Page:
1 × 106 ASCs resuspended in 0.5 mL of PBS were prepared. In the ASC group, 0.5 mL ASCs suspension was equally administered at 10 sites of the fascial layer of the recipient bed with a 1 mL syringe (26-gauge needle) prior to skin graft reattachment, while the control group received 0.5 mL of PBS in the same method. Subsequently, in order to track ASCs, the translated ASCs were dyed with CM-Dil (Invitrogen, Carlsbad, USA) at day 14 observation group. According to the manufacturer’s recommendations, 5 μL CM-Dil was added to 1 mL cell suspension with 1 × 106 ASCs.

2.4. Skin Graft Survival Assessment

At days 1, 2, 3, 7, and 14 after the operation, the survival condition of the graft was grossly determined based on appearance, color, and texture. Next, the surviving and vascularized areas were detected and quantified with laser Doppler blood flowmetry (LDF; Perimed AB, Sweden) according to the instructions provided by the company. The blood perfusion unit (BPU) value was measured. The results were determined with the relevant Pimsoft software.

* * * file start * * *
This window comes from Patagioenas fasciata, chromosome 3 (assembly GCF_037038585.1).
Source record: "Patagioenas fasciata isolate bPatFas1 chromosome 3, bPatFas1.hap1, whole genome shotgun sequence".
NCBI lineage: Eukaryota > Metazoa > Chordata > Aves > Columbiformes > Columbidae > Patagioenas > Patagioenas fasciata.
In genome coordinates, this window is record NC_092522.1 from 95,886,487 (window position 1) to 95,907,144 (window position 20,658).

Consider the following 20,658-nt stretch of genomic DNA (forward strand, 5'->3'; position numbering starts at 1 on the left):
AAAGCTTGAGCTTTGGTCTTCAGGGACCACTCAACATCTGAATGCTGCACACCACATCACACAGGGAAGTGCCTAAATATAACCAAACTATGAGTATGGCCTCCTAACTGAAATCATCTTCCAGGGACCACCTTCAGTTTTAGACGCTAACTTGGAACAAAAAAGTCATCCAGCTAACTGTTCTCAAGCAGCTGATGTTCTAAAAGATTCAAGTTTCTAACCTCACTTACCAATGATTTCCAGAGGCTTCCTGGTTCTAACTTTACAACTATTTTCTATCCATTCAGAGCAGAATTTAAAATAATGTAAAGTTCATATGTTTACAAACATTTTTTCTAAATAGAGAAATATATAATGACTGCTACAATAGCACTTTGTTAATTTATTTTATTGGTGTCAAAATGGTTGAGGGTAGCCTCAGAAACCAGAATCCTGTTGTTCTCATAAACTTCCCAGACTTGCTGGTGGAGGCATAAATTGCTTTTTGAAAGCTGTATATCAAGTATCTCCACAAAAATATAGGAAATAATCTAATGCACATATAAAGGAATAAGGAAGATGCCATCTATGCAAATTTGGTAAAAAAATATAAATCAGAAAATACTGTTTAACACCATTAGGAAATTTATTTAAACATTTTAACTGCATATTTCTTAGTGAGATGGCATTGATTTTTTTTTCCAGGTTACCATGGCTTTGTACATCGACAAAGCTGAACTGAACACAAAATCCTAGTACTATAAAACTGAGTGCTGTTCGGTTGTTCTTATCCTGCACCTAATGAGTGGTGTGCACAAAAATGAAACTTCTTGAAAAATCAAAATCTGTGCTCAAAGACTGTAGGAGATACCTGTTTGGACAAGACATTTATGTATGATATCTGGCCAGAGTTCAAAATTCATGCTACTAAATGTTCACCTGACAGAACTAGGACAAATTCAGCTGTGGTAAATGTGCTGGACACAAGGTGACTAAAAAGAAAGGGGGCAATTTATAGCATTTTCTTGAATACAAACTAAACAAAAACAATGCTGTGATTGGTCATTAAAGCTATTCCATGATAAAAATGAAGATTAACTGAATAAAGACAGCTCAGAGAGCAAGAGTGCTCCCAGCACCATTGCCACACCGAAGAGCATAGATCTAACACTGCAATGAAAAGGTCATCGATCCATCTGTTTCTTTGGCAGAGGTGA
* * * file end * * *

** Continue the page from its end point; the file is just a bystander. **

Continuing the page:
2.5. Specimen Collection and Detection

At days 1, 2, 3, 7, and 14 after the skin graft operation, the complete 3 × 3 cm2 full-thickness skin biopsy including the panniculus carnosus with a 0.5 cm margin was harvested. Next, each skin specimen was equally divided into two parts. One part was stored in liquid nitrogen for RNA extraction, and the other part was fixed with 4% paraformaldehyde for histological analysis.

2.6. Histologic Examination

Paraffin-embedded tissues from the skin grafts were sectioned at thickness of five micrometers and then mounted on adhesive glass slides. Hematoxylin and eosin (H&E) staining was performed according to standard procedures. Moreover, deparaffinized sections of day 14 were subjected to Masson’s trichrome and picrosirius red staining to observe the collagen frameworks.